The restoration of the casket with the relics of Saint Francis Xavier begins in Goa
The Archaeological Service of India (ASI) will begin restoration work on the Mastrillian Casket on 10 December. The latter contains the relics of the saint. The ASI Chemical Branch of Aurangabad, which specialises in conservation, is set to work with a mandate from ASI Dehradun.
Mumbai (AsiaNews) – The Archaeological Survey of India (ASI) will begin work to restore the Mastrillian Casket, which contains the relics of St Francis Xavier, starting on 10 December, said Fr Patricio Fernandes, SJ, Rector of the Basilica of Bom Jesus in Goa. The Basilica will thus be closed for visitors on Thursday after the 8 am Mass.
The Silver Casket containing the relics of St Francis Xavier was brought in procession from St Paul's College on 19 February 1624 to the Basilica of Bom Jesus two years after he was declared saint and patron of Goa.
Fr Marcello Mastrilli, who miraculously revived from death through the intercession of St Francis Xavier, came to Goa in December 1635 on his way to Japan. Upon seeing the Silver Casket, he ordered a new silver covering for the coffin, which was completed by 2 December 1637, in time for the saint’s feast day.
The Mausoleum was placed in St Francis Xavier Chapel on 8 November 1698 and the Mastrillian Casket was placed on top of it. Because of the special attraction that year, thousands of pilgrims flocked to the feast on 3 December 1698. Since then, nothing much is documented about the conservation or restoration of the Mastrillian Casket.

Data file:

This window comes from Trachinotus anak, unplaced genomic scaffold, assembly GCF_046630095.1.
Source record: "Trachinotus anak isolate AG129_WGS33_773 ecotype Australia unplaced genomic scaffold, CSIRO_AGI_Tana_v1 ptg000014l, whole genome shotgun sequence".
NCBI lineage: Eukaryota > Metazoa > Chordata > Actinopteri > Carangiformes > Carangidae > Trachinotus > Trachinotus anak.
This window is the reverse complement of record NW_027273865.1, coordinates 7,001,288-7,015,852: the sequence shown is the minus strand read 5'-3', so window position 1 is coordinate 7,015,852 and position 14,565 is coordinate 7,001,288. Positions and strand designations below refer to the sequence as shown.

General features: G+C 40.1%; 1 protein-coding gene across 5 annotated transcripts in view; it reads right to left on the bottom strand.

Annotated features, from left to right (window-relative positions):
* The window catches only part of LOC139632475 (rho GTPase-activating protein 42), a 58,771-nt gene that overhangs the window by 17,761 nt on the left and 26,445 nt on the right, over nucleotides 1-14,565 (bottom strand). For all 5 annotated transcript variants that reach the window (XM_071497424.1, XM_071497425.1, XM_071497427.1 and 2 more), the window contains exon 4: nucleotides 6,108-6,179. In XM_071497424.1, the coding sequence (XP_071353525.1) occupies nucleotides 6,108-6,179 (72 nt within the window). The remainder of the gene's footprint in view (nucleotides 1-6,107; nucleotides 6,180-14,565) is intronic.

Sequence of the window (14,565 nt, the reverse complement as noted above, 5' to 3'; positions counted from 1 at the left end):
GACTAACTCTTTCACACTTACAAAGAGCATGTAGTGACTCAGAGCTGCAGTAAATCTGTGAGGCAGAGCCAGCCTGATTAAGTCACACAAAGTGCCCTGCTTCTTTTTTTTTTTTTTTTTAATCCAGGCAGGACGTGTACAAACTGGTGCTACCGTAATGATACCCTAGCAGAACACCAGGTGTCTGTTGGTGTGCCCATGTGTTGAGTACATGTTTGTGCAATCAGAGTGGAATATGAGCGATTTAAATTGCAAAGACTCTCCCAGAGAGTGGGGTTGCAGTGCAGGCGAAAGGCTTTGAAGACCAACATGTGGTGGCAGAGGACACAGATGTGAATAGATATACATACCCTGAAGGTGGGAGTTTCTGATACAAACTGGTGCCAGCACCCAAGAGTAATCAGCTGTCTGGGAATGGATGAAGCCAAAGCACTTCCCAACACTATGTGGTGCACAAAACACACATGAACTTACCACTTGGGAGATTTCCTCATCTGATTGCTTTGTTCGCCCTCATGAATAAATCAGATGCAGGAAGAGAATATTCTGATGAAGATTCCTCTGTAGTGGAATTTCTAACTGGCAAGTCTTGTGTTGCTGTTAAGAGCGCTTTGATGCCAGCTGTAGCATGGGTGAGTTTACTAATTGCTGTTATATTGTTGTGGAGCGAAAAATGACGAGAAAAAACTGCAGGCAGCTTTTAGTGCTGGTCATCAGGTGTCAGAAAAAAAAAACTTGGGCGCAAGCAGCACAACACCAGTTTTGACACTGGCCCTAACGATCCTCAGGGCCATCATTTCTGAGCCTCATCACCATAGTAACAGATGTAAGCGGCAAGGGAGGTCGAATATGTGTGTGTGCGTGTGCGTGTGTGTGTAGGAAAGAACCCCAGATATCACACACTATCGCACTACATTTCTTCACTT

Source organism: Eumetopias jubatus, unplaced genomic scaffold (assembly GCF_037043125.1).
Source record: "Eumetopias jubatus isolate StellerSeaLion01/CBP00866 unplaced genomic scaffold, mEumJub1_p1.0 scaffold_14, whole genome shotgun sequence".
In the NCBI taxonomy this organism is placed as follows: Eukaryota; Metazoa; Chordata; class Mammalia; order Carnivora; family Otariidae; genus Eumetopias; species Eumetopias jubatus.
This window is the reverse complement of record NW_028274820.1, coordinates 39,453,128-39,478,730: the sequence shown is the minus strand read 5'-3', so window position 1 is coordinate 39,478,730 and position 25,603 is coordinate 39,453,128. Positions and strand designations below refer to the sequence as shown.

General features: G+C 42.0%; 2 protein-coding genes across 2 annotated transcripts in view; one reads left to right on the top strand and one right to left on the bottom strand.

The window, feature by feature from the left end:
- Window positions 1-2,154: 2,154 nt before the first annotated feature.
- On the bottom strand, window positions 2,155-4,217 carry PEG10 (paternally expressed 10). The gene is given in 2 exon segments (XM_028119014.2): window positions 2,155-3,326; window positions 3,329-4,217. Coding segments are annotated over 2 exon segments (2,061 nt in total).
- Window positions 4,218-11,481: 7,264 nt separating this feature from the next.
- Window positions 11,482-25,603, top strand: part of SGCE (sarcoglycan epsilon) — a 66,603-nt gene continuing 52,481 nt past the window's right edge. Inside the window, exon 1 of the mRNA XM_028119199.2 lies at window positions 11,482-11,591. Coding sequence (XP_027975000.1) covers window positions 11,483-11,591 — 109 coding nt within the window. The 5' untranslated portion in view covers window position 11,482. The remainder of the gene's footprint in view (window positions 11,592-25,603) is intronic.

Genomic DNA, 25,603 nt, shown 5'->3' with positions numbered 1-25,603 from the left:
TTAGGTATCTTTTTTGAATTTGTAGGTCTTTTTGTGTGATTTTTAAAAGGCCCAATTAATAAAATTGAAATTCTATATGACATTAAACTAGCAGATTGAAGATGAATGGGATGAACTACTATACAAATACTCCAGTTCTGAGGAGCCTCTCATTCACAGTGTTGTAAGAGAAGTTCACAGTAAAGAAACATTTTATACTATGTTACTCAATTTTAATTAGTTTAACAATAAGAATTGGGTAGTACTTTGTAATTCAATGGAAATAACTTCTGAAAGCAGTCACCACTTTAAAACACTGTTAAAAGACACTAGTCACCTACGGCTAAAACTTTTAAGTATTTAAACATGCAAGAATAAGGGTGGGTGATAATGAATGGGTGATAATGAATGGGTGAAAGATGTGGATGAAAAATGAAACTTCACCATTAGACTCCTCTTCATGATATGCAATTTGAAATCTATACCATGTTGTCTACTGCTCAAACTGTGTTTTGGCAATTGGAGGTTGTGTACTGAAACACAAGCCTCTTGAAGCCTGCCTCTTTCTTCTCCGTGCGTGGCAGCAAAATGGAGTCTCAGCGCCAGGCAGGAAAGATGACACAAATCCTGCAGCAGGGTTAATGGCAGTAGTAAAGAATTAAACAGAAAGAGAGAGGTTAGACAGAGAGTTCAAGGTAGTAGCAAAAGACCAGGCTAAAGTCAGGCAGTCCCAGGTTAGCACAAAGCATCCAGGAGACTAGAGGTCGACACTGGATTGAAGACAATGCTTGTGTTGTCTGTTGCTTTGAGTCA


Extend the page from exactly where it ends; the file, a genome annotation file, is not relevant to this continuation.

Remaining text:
Thanks to the efforts and initiatives of Fr Fernandes, a process to protect the monuments was initiated by his friend's Italian connection through Guala Closures. A team of three specialists from the Opificio delle Pietre Dure e Laboratori di Restauro of Florence were brought in. They studied the artefacts from 27 May through 3 June 2018. They said that the casket must be attended to as a top priority or it would fall apart within the next 10 years.
With a mandate from ASI Dehradun, the ASI Chemical Branch from Aurangabad, who are specialists in conservation, took the initiative and began the work to conserve and restore the Mastrillian Casket.
The negotiations began long back, ever since ASI Delhi ordered that the treatment be done by their specialists in India. The work will be done at the Basilica itself under strict security, starting on 10 December. The Basilica will thus be closed for visitors on Thursday after the 8 am Mass.
Last year, the Rector of Bom Jesus Basilica wrote a stinging letter to the head of the Goa Circle of the Archaeological Survey of India (ASI), about the latter’s utter negligence during repair work at the Basilica, leading to considerable damage during the recent pre-monsoon rains.
The rector, Fr Patricio Fernandes, has accused the ASI of “colossal negligence, incompetence and inefficiency”. The ASI – a government body charged with the protection, preservation and conservation of national monuments – has caused damage to the church building, which could lead to further deterioration.
Speaking to AsiaNews, Fr Fernandes said that three years ago the Church invited experts from Italy to visit the basilica and offer their advice on the casket's restoration.
“They came to Basilica, stayed and survey for five days and did a detailed study and gave feedback of what needed to be done for the Mausoleum. Later they proposed that they, the Italian experts, would come every summer and work on it,” the priest said.
“Afterward they suggested that we send the casket to Florence, Italy, for one year and they would do it for free, without charge; we only had to transport the casket and get all the permissions,” he added.
However, although the Goa office of the ASI gave its permission, they were overruled by the national office in New Delhi, who said the restoration must be done in India.
This was supposed to begin in December 2018, but nothing has been done, Fr Fernandes lamented. “The casket has been at the church since 1637. It has remained the same since the year 1637,” Fr Fernandes noted.